We’d like to thank Unicorn Booty editor-in-chief Daniel Villarreal for addressing this important subject. It’s one thing when we question GoFundMe statements; entirely another when a site that isn’t dedicated to outing GoFundMe takes it on.
You’ll note that we asked this same question a few weeks back. Just how much money does GoFundMe stand to make from the Pulse Victims Fund? By our calculations, it was $181,449 total; we purposely did not subtract GoFundMe’s $100,000 donation to the fund in that figure as that was a donation, not an offset to their fees (at least we hope so). Mind you, that was back when the fund was hovering around $3.5 million.
As Unicorn Booty now points out, GoFundMe’s potential cut has doubled since I did the math:
The most popular GoFundMe page for the Orlando shooting (“The Pulse Victims Fund”) has collected over $6,836,754 in donations for the victims and families of the June 12 tragedy. Since GoFundMe typically takes five to eight percent of the funds donated through its platform, the crowdfunding site stands to make anywhere from $546,940 to $341,837 off of the Orlando shooting.
The updates on the page say that the campaign’s organizers will “ensure that every penny donated will be correctly and quickly dispersed to the victims and families,“ but it does not explicitly state whether GoFundMe plans on waiving its usual fee — we have written GoFundMe and the campaign’s organizers, but they have yet to respond to our inquiry.
It’s worth pointing out here that GoFundMe does not charge between 5% and 8% on donations. GoFundMe collects 5%, its payment partner WePay takes another 2.9% plus 30 cents per donation. We’re splitting hairs here but if we’re going to talk about just how much money GoFundMe itself stands to collect, it’s important to distinguish their cut from the full 7.9%.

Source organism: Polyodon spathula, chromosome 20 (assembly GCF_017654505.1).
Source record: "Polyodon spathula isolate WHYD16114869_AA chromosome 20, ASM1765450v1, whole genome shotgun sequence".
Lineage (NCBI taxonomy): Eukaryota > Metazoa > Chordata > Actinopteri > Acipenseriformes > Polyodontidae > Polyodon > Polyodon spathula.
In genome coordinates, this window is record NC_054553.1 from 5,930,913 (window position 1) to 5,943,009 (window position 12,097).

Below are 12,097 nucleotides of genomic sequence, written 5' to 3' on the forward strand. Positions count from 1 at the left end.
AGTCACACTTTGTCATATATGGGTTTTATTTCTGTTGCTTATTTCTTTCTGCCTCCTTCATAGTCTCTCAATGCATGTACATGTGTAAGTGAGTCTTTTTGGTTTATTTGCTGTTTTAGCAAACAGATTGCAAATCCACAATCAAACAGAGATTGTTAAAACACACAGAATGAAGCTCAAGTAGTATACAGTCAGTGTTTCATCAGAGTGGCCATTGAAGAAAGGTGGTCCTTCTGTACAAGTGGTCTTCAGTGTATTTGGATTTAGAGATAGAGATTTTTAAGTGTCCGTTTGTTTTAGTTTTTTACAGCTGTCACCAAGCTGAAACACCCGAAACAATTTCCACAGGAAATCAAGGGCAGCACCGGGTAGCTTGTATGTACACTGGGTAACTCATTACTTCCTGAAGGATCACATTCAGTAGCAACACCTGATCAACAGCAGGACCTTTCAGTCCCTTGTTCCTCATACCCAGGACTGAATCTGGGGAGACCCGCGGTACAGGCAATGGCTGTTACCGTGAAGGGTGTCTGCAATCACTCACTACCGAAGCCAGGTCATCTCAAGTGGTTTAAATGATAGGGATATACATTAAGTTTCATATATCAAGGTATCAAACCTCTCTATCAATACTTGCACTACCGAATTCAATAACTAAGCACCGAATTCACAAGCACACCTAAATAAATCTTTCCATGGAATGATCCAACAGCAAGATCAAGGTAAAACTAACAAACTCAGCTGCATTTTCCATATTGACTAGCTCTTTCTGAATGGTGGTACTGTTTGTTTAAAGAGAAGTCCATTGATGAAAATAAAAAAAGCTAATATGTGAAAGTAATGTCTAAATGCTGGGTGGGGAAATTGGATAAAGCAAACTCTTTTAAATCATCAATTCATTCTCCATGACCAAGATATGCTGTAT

GoFundMe has previously stated they are working around the clock to ensure the legitimacy of Pulse shooting fundraisers — um, why can’t they do that for everyone? — and that kind of work isn’t cheap. But as Unicorn Booty points out, other fundraising efforts have promised to fundraise at their own expense so the maximum amount of donations reach intended beneficiaries, so why not GoFundMe?
While GoFundMe is a business and their site will still help victims’ families receive millions, this occasion raises an eyebrow, a very important question about the ethics of their business model in times of domestic terrorism and the importance of alternative community fundraising methods, such as the One Orlando fund, a campaign that pledges to give 100 percent of all donations directly to the families with no middleman taking a cut.
Should GoFundMe take the altruistic path and waive fees for this particular fundraiser? And if so, why not other fundraisers? A policy is a policy, and we can respect that. But I believe the issue here is the doublespeak in GoFundMe statements and the fact that certain media outlets erroneously picked up their $100,000 donation to the fund as “equivalent” to waiving their fees. As we pointed out, that was true several million dollars ago. Now? Not so much.
The Pulse Victims Fund stands at $6,847,195 as of the writing of this post.